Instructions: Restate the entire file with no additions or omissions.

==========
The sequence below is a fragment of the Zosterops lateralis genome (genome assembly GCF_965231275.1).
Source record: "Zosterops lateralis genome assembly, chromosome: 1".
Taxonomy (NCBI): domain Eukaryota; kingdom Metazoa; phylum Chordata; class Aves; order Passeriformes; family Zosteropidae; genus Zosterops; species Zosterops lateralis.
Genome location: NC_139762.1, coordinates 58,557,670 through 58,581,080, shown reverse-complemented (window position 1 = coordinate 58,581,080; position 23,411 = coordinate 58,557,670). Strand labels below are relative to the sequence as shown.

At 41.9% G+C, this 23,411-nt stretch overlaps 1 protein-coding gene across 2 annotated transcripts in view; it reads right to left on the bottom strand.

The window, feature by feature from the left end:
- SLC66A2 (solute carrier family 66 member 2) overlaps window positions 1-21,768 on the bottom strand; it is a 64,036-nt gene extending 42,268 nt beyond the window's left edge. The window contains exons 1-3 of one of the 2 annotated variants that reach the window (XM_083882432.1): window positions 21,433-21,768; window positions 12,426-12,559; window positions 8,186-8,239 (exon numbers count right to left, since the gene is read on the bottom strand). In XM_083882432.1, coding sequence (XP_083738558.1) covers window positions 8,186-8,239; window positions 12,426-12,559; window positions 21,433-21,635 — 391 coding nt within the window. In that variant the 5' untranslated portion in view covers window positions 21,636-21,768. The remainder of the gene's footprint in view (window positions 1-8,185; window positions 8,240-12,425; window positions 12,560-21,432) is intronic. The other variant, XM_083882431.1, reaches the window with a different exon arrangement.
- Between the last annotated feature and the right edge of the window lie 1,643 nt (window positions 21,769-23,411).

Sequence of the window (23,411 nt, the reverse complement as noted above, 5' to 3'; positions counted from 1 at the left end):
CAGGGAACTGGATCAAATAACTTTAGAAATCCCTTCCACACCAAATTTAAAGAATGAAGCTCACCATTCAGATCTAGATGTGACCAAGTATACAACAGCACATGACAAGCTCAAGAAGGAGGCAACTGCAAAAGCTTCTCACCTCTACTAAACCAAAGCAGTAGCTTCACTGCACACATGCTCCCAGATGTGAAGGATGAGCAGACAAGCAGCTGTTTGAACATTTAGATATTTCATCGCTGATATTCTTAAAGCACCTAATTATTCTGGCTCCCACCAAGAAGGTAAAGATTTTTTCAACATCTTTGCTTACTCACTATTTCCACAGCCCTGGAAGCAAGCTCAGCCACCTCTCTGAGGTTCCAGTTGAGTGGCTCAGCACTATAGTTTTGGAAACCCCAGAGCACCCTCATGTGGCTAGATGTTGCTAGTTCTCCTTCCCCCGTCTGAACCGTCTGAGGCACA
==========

The sequence below is a fragment of the Zosterops lateralis genome (genome assembly GCF_965231275.1).
Source record: "Zosterops lateralis genome assembly, chromosome: 1".
Taxonomy (NCBI): domain Eukaryota; kingdom Metazoa; phylum Chordata; class Aves; order Passeriformes; family Zosteropidae; genus Zosterops; species Zosterops lateralis.
Genome location: NC_139762.1, coordinates 58,557,670 through 58,581,080, shown reverse-complemented (window position 1 = coordinate 58,581,080; position 23,411 = coordinate 58,557,670). Strand labels below are relative to the sequence as shown.

At 41.9% G+C, this 23,411-nt stretch overlaps 1 protein-coding gene across 2 annotated transcripts in view; it reads right to left on the bottom strand.

The window, feature by feature from the left end:
- SLC66A2 (solute carrier family 66 member 2) overlaps window positions 1-21,768 on the bottom strand; it is a 64,036-nt gene extending 42,268 nt beyond the window's left edge. The window contains exons 1-3 of one of the 2 annotated variants that reach the window (XM_083882432.1): window positions 21,433-21,768; window positions 12,426-12,559; window positions 8,186-8,239 (exon numbers count right to left, since the gene is read on the bottom strand). In XM_083882432.1, coding sequence (XP_083738558.1) covers window positions 8,186-8,239; window positions 12,426-12,559; window positions 21,433-21,635 — 391 coding nt within the window. In that variant the 5' untranslated portion in view covers window positions 21,636-21,768. The remainder of the gene's footprint in view (window positions 1-8,185; window positions 8,240-12,425; window positions 12,560-21,432) is intronic. The other variant, XM_083882431.1, reaches the window with a different exon arrangement.
- Between the last annotated feature and the right edge of the window lie 1,643 nt (window positions 21,769-23,411).

Sequence of the window (23,411 nt, the reverse complement as noted above, 5' to 3'; positions counted from 1 at the left end):
CAGGGAACTGGATCAAATAACTTTAGAAATCCCTTCCACACCAAATTTAAAGAATGAAGCTCACCATTCAGATCTAGATGTGACCAAGTATACAACAGCACATGACAAGCTCAAGAAGGAGGCAACTGCAAAAGCTTCTCACCTCTACTAAACCAAAGCAGTAGCTTCACTGCACACATGCTCCCAGATGTGAAGGATGAGCAGACAAGCAGCTGTTTGAACATTTAGATATTTCATCGCTGATATTCTTAAAGCACCTAATTATTCTGGCTCCCACCAAGAAGGTAAAGATTTTTTCAACATCTTTGCTTACTCACTATTTCCACAGCCCTGGAAGCAAGCTCAGCCACCTCTCTGAGGTTCCAGTTGAGTGGCTCAGCACTATAGTTTTGGAAACCCCAGAGCACCCTCATGTGGCTAGATGTTGCTAGTTCTCCTTCCCCCGTCTGAACCGTCTGAGGCACA